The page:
Osborne’s Supermarket in Hugo had a Farmer’s Market.
You may remember that I had spoke highly of Osborne’s Supermarket here. To refresh your memory, Osborne’s Supermarket is the small supermarket located in the little town of Hugo, Colorado. The owners are the third generation of the family owning Osborne’s. They have rural supermarket management skills in their blood and they do an excellent job running their little store. The staff is always pleasant. The shelves are always full. What they don’t stock they can order in a lot of cases. Considering how remote Hugo is, they carry an excellent assortment. Their food is as fresh as it can be, given the rural situation. While it’s true that Osborne’s ain’t no Wegman’s, they are excellent for what they are: a rural supermarket in a rural location surrounded by commodity big scale farms.
Osborne’s Supermarket is frequently involved in many community projects. You may remember the ceiling tile my children painted. Osborne’s Supermarket donated the paint and ceiling tiles. Anyone who was willing could come to the Senior Citizen Center that day and paint a ceiling tile. The painter would have to donate a new book to the library. At the time, Osborne’s Supermarket needed to replace their old ceiling tiles. They replaced them with the new ceiling tiles painted by the community members. It was a win-win for everybody. Now, years later, every time we go shopping at Osborne’s, my children are sure to show their ceiling tile to me and to anyone else who is willing to look and listen.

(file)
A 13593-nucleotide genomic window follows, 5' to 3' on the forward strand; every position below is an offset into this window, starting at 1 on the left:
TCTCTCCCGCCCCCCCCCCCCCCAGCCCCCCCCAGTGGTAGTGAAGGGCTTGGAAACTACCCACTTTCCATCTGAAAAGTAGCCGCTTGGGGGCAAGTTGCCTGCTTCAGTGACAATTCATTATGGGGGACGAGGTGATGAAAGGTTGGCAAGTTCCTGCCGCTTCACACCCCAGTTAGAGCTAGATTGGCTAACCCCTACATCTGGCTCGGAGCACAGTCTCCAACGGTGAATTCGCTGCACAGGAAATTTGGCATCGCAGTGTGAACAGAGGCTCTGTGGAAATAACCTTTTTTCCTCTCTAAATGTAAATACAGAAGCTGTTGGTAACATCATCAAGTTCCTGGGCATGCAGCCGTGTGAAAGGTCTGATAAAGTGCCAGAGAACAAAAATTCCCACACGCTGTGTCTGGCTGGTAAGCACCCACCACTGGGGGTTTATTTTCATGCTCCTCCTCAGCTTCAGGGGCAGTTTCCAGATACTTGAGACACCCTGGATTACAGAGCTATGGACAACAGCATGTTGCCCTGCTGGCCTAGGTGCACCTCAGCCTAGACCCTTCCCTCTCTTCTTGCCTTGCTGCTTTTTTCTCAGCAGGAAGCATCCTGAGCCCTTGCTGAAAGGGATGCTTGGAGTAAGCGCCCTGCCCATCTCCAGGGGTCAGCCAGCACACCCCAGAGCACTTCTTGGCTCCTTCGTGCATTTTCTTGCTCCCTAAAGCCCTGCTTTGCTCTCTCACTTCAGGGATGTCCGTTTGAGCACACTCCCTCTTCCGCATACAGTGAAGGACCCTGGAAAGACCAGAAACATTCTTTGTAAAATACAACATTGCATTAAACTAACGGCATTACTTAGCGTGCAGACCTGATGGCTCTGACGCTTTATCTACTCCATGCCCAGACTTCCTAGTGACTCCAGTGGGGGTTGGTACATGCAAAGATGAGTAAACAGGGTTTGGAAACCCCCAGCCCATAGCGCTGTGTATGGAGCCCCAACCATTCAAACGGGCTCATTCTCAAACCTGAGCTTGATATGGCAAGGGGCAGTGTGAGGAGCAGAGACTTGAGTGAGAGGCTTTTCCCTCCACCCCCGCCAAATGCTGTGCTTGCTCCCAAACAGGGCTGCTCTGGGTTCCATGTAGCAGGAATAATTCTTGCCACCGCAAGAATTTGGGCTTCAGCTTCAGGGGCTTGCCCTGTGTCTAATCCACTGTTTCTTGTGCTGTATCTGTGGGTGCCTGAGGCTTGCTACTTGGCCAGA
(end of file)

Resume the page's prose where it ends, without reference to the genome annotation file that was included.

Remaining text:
One such community outreach that Osborne’s Supermarket did was host a Farmer’s Market in August. They are rented a tent, at their own expense, and offered free space to anyone who is willing to set up and sell produce and baked goods. The food that the community members sold was actually in competition with what what lies on the shelves of Osborne’s Supermarket. The owners of Osborne’s Supermarket were willing to invite competitors onto their property just for the sake of the community and community outreach. They asked for nothing in return. No rent. No percentage of sales. Nothing. It’s just their act of good will.
For those of you, like me a few years ago, who may think that a once per year Farmer’s Market doesn’t do a bit of good, let’s again review what Lincoln County is really like. It’s an area geographically bigger than Delaware. 5000 non-inmate people live here. There are a handful of towns, with Hugo and Limon being the most populated. We are surrounded by farmland. Tons of farmland and now and then a house. Those farms grow for the commodity market. They raise their livestock for the feed lots. Lincoln County is Monsanto’s dream. There are no certified organic farms in Lincoln County, and none most of the bordering counties, either. (I think there is an organic contract dairy farm maybe 60 miles away from Hugo.) Lincoln County is kind of the opposite of Lancaster County Pennsylvania. Having a Farmer’s Market here is huge. Huge, even if it is once per year.